So for those holes you’ll need a 6mm drill bit, but you’ll find if you just drill the holes and leave it at that, the stock is prone to sliding out if it’s jiggled. The little nub isn’t seating properly. To fix this, sand around the hole slightly to give it a chamfer. Enlarge the hole if you’re still having trouble, but do this with a round needle file, avoid a larger drill bit. If the hole gets too big the stock will sit very loose…

And that’s it, you now have a Longshot that’s exactly the same as mine… sort of…

Happy Modding!

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Nerf Recon CS-6 Custom Yellow Edition

February 13, 2011 at 12:34 am (Informative) (, , , , , )

At the risk of turning this into another Nerf Blog, I will come straight out and say that this isn’t the intention, it’s just another part of my life that I like sharing with you all once in a while.

My Recon is close to my heart as it’s the first serious blaster I’ve owned. I think it was my second blaster after my Nitefinder. I’ve never liked the look of the stock that came with the Recon and ever since I saw the one that came with the Raider, I knew they belonged together (in my mind at least).  Thus began the long mission of finding a Raider Stock sold off as parts.

There were a few promising leads on eBay, but they were few and far between, and often the buyers were shooting for the moon when it came to an asking price. So that, I thought, was that. Fast forward half a year and my girlfriend was heading away for a secondment courtesy of her company, and I was lucky enough to be in between jobs, waiting for the new one to begin, so I took an early exit from the preceding job and joined her on a holiday.

As luck would have it, she would be heading off to the land where all Toys are born, the United States.  I could finally obtain a cheap Raider Stock complete with a Raider. Why would I spend extra for a Raider when I only wanted the stock? Well I had my own plans for customising the Raider, but that’s another story for another day.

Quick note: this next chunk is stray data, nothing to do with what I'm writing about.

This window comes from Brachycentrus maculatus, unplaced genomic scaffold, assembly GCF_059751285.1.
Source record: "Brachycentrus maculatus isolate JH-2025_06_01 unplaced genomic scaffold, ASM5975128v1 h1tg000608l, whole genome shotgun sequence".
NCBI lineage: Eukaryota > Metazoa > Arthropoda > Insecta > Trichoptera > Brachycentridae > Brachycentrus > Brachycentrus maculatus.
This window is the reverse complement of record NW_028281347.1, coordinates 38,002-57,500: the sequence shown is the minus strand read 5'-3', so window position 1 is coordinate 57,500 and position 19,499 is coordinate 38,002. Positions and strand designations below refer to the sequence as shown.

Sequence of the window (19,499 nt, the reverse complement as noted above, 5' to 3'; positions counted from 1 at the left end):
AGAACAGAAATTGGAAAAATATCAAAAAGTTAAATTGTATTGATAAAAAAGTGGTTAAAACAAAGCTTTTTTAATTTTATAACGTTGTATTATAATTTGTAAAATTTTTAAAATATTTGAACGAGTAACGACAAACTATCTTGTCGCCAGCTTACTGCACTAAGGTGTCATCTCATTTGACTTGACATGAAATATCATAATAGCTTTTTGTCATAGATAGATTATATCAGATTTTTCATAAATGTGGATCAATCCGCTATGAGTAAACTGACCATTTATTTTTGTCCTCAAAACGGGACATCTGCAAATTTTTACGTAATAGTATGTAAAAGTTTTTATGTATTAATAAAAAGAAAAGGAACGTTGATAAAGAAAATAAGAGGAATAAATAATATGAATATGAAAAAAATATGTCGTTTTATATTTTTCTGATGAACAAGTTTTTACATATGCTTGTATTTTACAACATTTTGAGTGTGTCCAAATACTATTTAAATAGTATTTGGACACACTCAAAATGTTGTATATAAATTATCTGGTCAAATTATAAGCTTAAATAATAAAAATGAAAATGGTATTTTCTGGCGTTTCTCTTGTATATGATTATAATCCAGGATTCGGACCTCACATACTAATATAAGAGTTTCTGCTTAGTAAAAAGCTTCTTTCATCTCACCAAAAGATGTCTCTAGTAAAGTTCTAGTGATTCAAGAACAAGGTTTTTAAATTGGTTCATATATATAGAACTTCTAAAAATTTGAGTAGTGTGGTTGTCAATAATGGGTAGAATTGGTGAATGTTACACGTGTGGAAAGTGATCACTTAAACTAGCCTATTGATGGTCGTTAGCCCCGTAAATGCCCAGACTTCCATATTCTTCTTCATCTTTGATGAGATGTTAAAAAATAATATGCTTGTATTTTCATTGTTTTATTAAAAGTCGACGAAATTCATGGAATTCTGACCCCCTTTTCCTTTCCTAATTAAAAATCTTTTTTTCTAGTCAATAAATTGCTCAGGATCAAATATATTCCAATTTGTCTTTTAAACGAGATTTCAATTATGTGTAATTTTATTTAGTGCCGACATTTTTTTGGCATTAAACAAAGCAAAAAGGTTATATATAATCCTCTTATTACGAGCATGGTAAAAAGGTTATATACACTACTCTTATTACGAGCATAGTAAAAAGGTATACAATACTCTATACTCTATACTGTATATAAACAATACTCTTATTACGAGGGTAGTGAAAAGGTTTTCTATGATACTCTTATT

So it came to pass that I brought home a Raider (and a Marauder Long Sword, also thanks to KMart Times Square) to add to my now sizeable collection, rivalled only by Benny.

Since I came home to a new job, it was obvious that I wouldn’t have much time for my personal hobbies. So I slowly collected the materials (really just the spray paints) until it came to a dreary day in February, when I finally got off my butt. About 4 weeks from when I came home with the Raider.

I have a bad habit of rushing jobs when I’m keen, but I eventually settled down and paced myself, and all in all, I’m happy with what ended up being one days work which mostly entailed alot of waiting time for paint to dry. Sure if you look closely it’s not that nice a job, but in the end it’s still a Toy, not an art piece.

Now I’ll let the pictures do the talking, the finished job.

You’ll also notice a few small flourishes I added a long time ago just with the use of a silver marker. It’s amazing what a little detailing can do.

Anyway if you like what you see, here’s what you need to do to have one of your own.

Send a cheque for $50AUD to… I’m just kidding…

It’s pretty straight forward the steps you need to take, be familiar with spray painting, masking off, and a little brush painting will be called upon too.

A few helpful hints, the paint I used was Tamiya Spray number 16, which gives quite a nice color match with the Nerf Yellow, but is abit expensive (about $10AUD for a can, and this was barely enough for the job), and remember it’s just the stock. I will experiment in future with different shades of Tamiya Yellows or even the spray paints at Bunnings.

If you’re not patient enough to surface prep, remember 2 things.
a) you will need to be careful with the painted gun as the paint can chip/flake easier.
b) be patient enough to slowly build up the colour layer by layer. You cannot get proper coverage in one go. All you will end up with is the paint welling in all the crevices, a stock that’s still blue and no more spray paint.
Make one pass or two, then let it dry, and repeat the process until you build up opacity.

Lastly the grey on the butt of the Raider stock is a very good match with Tamiya Metallic Grey, XF56. If mixed well it will blend in seamlessly.

If you aren’t satisfied with the coat of spray paint, a little brush painting goes a long way. Remember, I achieved these results with little more than a few hours of work.

And that’s pretty much it! One properly colour matched Nerf Recon CS6, and one stockless Raider which kinda makes it look like a shotgun… hmmm… *wiink*